As the shelling of residential neighborhoods in Homs by Syrian troops enters its sixth day, and despite Syria’s increasing isolation, there appears to be no let-up in the Assad regime’s “iron-fisted” crackdown, and no indications of a voluntary exit on the part of Bashar al-Assad.
Yesterday, Germany, Spain, Belgium and France announced that they had withdrawn their diplomats, and the US closed down its embassy. Perhaps of more significance was another announcement yesterday that Saudi Arabia, Kuwait, Bahrain, Qatar, Oman and the United Arab Emirates – the six members of the Gulf Cooperation Council – have pulled their ambassadors. Turkey, which shares a border with Syria, also repeated its outrage at the violence, and again called for Assad to resign.
Yet Assad remains defiant, due in no small part to the patronage and support of Russia, China, and the other pariah regime in the region, Iran.
Last Saturday, an Arab-drafted, Western-sponsored Security Council resolution was vetoed by Russia and China, effectively nullifying the UN as a force in ending the strife. The move was met with widespread condemnation and open outrage on the part of Western and Arab nations.
In official statements, the Russian and Chinese ambassadors claimed that though they want to see an end to the bloodshed, the resolution “did not adequately reflect the real state of affairs.”
In reality, of course, their vetoes were driven by regional interests and global politics. Russia is one of Syria’s biggest arms suppliers with defense contracts valued in the billions. Just last month Russia signed a deal with Syria to supply combat training jets. Moreover, the Syrian port of Tartus houses a vital Russian naval base, which offers Russia its only direct access to the Mediterranean Sea. China, for its part, is one of Syria’s top importers and sees Syria as a valuable station on its global trade routes.
When viewed through a broader lens though, Russian and Chinese intransigence regarding the Syrian resolution is part of a larger pattern of obstructionism at the UN; recent years have also seen them join together to neuter UN resolutions aimed at sanctioning Iran for its nuclear program. It appears that much of their foreign policies are still premised on a Cold War calculus of thwarting what they see as America’s hegemonic designs.
But Russia and China’s obstructionism comes at a heavy cost, with Syrians across the country burning Russian and Chinese flags, and effigies of leaders Vladimir Putin and Wen Jiabao, respectively. For the US, such a sight must have been a welcome change; as it seized on the opportunity to ally with Arab states and offer its unequivocal support for the democratic movement sweeping the Arab world, the animosity of the Arab street has been redirected to Russia and China. And so, the damage to Russian and Chinese interests in the region increase with every day of bloodshed. Furthermore, the two countries are now lumped together with international pariah’s Hizbollah and Iran as Syria’s last remaining allies.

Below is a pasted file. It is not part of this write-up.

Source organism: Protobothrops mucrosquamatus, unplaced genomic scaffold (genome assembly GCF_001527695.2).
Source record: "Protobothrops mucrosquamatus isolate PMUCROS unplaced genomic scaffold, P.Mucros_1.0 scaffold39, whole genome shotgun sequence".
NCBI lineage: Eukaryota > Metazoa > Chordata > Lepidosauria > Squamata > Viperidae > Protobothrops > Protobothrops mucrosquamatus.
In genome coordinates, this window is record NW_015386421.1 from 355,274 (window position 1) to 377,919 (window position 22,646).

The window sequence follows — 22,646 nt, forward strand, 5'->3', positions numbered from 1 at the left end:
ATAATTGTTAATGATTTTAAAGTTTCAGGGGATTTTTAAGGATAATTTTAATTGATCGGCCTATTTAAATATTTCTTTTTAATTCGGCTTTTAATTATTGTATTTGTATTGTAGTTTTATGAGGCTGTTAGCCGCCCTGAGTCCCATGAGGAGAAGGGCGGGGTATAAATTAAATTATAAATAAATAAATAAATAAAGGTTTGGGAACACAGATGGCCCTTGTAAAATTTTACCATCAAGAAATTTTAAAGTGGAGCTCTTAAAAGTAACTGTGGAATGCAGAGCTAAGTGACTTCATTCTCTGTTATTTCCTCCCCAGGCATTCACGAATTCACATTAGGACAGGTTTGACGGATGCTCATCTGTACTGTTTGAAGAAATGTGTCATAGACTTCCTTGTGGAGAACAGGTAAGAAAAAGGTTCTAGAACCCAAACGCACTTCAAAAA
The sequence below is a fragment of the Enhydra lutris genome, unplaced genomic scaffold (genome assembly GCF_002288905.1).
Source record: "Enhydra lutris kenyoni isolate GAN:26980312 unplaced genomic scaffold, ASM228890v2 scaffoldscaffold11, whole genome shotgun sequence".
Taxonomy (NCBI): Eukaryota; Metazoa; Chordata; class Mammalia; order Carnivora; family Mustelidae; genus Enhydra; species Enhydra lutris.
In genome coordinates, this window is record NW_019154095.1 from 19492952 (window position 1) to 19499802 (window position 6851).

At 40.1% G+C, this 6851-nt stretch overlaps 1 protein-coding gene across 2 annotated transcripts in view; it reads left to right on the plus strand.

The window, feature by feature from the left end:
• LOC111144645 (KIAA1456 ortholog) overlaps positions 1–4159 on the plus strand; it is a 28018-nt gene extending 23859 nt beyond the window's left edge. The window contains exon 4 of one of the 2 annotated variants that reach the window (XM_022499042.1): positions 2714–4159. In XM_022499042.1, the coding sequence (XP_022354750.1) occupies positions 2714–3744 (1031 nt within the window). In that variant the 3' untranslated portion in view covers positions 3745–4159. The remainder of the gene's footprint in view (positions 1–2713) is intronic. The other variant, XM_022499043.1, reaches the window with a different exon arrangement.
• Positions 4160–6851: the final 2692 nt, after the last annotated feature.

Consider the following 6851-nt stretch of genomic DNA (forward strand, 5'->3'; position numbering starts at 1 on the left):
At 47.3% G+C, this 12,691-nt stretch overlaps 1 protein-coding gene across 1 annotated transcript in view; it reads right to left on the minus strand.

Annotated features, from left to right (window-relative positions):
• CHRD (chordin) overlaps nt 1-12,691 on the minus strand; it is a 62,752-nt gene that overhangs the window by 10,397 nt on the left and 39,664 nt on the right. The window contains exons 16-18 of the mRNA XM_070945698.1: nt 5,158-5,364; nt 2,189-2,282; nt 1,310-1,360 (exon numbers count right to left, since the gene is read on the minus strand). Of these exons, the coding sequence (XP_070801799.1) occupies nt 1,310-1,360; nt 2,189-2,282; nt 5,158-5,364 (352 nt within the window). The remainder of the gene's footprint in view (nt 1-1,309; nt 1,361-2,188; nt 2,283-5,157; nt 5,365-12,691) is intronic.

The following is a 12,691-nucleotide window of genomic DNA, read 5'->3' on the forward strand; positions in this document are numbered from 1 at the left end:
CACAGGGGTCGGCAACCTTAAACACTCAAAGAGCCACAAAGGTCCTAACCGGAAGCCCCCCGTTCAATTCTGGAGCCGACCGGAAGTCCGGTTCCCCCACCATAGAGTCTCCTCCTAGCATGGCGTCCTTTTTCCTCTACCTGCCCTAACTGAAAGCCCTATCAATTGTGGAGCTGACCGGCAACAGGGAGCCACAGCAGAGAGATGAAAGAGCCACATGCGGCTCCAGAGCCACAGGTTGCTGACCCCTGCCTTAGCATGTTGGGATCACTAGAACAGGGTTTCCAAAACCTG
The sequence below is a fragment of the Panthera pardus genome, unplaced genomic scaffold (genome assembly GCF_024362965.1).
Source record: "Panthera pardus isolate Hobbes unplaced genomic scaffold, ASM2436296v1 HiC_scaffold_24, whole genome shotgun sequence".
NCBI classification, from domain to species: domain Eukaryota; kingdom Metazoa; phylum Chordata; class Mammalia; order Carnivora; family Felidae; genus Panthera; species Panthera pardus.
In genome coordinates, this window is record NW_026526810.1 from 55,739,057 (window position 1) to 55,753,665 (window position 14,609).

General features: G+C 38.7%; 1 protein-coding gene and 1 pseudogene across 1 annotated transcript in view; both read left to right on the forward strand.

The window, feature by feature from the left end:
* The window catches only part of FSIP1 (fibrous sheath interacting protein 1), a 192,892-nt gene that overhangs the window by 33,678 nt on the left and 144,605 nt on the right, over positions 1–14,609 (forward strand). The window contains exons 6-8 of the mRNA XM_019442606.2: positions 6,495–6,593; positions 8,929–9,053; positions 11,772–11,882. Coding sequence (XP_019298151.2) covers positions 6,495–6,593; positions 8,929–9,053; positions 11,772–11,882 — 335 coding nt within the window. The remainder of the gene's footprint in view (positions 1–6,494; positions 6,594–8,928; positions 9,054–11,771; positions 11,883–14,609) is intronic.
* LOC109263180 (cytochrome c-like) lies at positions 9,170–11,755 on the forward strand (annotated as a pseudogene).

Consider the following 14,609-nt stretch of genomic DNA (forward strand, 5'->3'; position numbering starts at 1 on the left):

Ironically, if foreign military intervention does eventuate, it will likely be a result of the double veto at the world body. Syrian dissidents may interpret the double veto as a sign that the international community is paralyzed by inaction, and that in order to remove Assad, they will have to intensify their struggle alone. If a full-fledged civil war breaks out, Saturday’s UN vote made the battle lines clear: the West – led by the US and Europe – and the Arab League states versus Syria, its patron Russia, and its allies China and Iran. In such a circumstance, the West will come under immense pressure to offer material support to the Syrian opposition as the regime unleashes the full arsenal of its Russian-made firepower. Even now, Western inaction is becoming increasingly untenable, as reports and images of more Syrian deaths continue to saturate the media.
As it stands now, Assad has placed himself into a corner from which there is no escape. He is left with an unsavory group of allies, and resistance fighters and ordinary civilians alike are steadfast and gaining strength. It is evident to everyone but Assad and his few remaining friends that the political unrest has gained enough momentum that it can no longer be quieted by stop-gap measures like “constitutional reform”. His regime has killed too many people and committed too many human rights abuses to retain any legitimacy.
As for Russia and China, they are the new ‘Great Satans’ on the Arab street – for now at least. And it is unlikely, due to their outdated Cold War calculations and investment in the Assad regime, that they will abandon their ally any time soon. At best then, they are obstructionists attempting to cynically assert their global clout and protect their assets; at worst, they are knowing and ruthless accomplices in the deaths of over 6000 Syrians. Either way, the Syrian people, the Arab Middle East, and all those around the world fighting oppressive dictators will not soon forget Russian and Chinese complicity.